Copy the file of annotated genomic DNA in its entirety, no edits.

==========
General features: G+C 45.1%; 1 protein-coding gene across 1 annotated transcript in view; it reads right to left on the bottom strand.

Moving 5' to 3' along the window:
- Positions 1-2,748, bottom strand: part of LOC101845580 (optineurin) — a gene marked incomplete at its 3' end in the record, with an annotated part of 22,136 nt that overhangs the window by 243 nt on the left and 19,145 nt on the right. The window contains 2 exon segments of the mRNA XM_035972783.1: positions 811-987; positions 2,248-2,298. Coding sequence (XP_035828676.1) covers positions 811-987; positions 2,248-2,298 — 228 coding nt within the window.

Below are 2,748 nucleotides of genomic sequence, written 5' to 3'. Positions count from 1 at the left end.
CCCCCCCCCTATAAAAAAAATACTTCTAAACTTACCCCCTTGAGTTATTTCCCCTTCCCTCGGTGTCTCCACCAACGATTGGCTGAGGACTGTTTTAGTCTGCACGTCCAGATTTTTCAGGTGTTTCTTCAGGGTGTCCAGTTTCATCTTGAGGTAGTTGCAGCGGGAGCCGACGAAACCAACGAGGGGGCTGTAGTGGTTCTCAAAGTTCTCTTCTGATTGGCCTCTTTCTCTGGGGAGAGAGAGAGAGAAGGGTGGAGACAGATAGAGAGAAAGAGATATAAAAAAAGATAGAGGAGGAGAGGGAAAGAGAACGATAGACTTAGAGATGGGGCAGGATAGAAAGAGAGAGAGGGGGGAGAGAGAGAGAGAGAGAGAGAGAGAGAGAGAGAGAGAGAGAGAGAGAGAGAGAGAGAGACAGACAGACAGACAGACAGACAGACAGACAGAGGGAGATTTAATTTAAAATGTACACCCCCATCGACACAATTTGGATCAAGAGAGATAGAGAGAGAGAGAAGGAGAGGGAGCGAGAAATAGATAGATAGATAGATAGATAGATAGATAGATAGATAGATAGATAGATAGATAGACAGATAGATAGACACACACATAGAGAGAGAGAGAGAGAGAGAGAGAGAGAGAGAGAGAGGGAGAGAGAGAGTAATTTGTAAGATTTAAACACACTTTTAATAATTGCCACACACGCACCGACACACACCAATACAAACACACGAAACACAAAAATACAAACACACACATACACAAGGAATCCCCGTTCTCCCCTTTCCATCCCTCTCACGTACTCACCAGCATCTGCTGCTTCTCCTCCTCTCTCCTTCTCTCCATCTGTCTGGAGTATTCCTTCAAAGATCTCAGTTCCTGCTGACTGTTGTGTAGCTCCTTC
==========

General features: G+C 45.1%; 1 protein-coding gene across 1 annotated transcript in view; it reads right to left on the bottom strand.

Moving 5' to 3' along the window:
- Positions 1-2,748, bottom strand: part of LOC101845580 (optineurin) — a gene marked incomplete at its 3' end in the record, with an annotated part of 22,136 nt that overhangs the window by 243 nt on the left and 19,145 nt on the right. The window contains 2 exon segments of the mRNA XM_035972783.1: positions 811-987; positions 2,248-2,298. Coding sequence (XP_035828676.1) covers positions 811-987; positions 2,248-2,298 — 228 coding nt within the window.

Below are 2,748 nucleotides of genomic sequence, written 5' to 3'. Positions count from 1 at the left end.
CCCCCCCCCTATAAAAAAAATACTTCTAAACTTACCCCCTTGAGTTATTTCCCCTTCCCTCGGTGTCTCCACCAACGATTGGCTGAGGACTGTTTTAGTCTGCACGTCCAGATTTTTCAGGTGTTTCTTCAGGGTGTCCAGTTTCATCTTGAGGTAGTTGCAGCGGGAGCCGACGAAACCAACGAGGGGGCTGTAGTGGTTCTCAAAGTTCTCTTCTGATTGGCCTCTTTCTCTGGGGAGAGAGAGAGAGAAGGGTGGAGACAGATAGAGAGAAAGAGATATAAAAAAAGATAGAGGAGGAGAGGGAAAGAGAACGATAGACTTAGAGATGGGGCAGGATAGAAAGAGAGAGAGGGGGGAGAGAGAGAGAGAGAGAGAGAGAGAGAGAGAGAGAGAGAGAGAGAGAGAGAGAGAGAGACAGACAGACAGACAGACAGACAGACAGACAGAGGGAGATTTAATTTAAAATGTACACCCCCATCGACACAATTTGGATCAAGAGAGATAGAGAGAGAGAGAAGGAGAGGGAGCGAGAAATAGATAGATAGATAGATAGATAGATAGATAGATAGATAGATAGATAGATAGATAGACAGATAGATAGACACACACATAGAGAGAGAGAGAGAGAGAGAGAGAGAGAGAGAGAGAGGGAGAGAGAGAGTAATTTGTAAGATTTAAACACACTTTTAATAATTGCCACACACGCACCGACACACACCAATACAAACACACGAAACACAAAAATACAAACACACACATACACAAGGAATCCCCGTTCTCCCCTTTCCATCCCTCTCACGTACTCACCAGCATCTGCTGCTTCTCCTCCTCTCTCCTTCTCTCCATCTGTCTGGAGTATTCCTTCAAAGATCTCAGTTCCTGCTGACTGTTGTGTAGCTCCTTC